A leading academic in the human sciences writes:
Steve, I am putting together a syllabus for my course next semester. I plan to use blogs a lot. I am writing to ask if you have a recommendation for a blog like yours from the other side of the fence. There are a number I have found that are full of snark and nastiness, and I want to avoid such.
Good question. I'd love to read a blog like mine from the other side of the fence.
My impression is that what usually happens among smart bloggers interested in topics like mine is either:
A. They come to publicly agree with me. After all, I am a knowledgable and reasonable person, with a certain gift for reductionist insight, and I've thought longer and harder about some important topics than almost any other pundit out there, so it's not surprising that bright, honest people often come to realize over time that my way of looking at the world makes a lot of sense.
B. Or they drop the subjects almost entirely. The world is full of people who long ago thought they were going to solve the Mystery of The Gap or whatever, and have now, chastened, moved on to totally other things — Nicolas Lemann, for example. Or they at least give up blogging, a format in which their readers can easily answer back — the ignominious collapse of Malcolm Gladwell's blog is an amusing example. Jared Diamond's strategy of issuing the occasional magisterial book and avoiding all public debates is a more dignified strategy than poor Malcolm's assumption that he could wade into debate with me and come out victorious.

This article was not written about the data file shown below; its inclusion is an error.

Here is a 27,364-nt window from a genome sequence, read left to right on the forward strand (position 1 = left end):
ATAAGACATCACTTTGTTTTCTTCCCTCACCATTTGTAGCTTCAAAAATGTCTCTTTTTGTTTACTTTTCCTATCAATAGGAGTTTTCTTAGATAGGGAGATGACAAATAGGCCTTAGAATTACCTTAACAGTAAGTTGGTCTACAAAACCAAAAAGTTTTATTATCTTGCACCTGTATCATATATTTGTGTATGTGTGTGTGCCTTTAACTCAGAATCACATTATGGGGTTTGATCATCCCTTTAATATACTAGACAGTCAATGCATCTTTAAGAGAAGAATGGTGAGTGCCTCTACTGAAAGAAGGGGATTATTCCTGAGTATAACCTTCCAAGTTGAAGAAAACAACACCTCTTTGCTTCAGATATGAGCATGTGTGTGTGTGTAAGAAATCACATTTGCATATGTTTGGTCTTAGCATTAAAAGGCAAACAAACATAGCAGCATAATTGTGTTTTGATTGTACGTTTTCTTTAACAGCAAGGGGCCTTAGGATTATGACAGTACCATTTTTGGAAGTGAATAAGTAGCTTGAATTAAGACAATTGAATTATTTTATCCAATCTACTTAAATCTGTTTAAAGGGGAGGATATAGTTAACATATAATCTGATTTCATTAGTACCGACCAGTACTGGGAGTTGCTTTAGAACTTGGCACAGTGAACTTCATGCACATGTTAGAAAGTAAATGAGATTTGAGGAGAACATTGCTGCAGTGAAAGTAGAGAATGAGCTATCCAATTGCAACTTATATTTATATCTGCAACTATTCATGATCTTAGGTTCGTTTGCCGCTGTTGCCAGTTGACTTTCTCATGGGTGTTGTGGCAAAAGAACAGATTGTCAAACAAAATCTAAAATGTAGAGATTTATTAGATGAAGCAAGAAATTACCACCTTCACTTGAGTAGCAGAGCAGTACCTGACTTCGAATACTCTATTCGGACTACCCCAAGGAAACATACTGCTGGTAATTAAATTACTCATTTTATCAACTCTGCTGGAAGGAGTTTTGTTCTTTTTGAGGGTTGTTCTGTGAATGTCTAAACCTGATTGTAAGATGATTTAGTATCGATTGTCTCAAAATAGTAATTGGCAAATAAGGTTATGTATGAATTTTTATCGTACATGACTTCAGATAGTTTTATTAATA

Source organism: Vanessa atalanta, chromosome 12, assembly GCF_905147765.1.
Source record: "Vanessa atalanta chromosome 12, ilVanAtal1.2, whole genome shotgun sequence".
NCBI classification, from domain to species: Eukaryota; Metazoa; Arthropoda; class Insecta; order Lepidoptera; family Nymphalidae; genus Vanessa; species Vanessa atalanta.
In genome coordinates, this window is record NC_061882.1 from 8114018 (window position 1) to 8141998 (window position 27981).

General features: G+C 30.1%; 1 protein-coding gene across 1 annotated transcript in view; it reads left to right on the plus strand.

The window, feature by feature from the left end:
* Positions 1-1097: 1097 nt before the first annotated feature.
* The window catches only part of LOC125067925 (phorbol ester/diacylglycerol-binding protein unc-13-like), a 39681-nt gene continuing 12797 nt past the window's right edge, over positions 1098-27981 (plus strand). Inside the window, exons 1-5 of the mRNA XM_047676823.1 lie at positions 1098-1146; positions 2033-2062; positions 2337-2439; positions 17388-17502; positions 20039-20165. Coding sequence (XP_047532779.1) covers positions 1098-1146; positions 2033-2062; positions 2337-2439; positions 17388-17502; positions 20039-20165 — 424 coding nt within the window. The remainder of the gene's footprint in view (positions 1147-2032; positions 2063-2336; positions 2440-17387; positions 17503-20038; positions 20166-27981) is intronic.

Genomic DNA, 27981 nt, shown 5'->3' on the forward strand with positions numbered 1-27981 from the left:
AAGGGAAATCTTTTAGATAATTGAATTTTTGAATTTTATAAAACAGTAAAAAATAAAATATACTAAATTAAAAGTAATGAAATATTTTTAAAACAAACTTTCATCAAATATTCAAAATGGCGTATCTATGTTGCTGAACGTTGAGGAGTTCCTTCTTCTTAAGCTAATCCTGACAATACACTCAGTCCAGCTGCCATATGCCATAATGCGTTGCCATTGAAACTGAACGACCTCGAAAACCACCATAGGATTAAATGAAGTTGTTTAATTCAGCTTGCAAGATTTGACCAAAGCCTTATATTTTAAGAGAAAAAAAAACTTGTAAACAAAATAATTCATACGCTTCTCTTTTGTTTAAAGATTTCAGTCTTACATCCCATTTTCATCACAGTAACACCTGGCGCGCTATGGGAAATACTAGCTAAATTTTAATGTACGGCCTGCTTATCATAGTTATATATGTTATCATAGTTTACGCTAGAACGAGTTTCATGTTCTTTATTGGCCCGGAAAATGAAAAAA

C. A third alternative is that I become the Dark Matter of the public intellectual sphere, He Who Must Not Be Named. This pattern seems to be increasing over time, with some obvious examples of prominent figures either rephrasing my arguments in a less reductionist and thus more broadly acceptable manner, or racking their brains to answer my arguments without quoting them.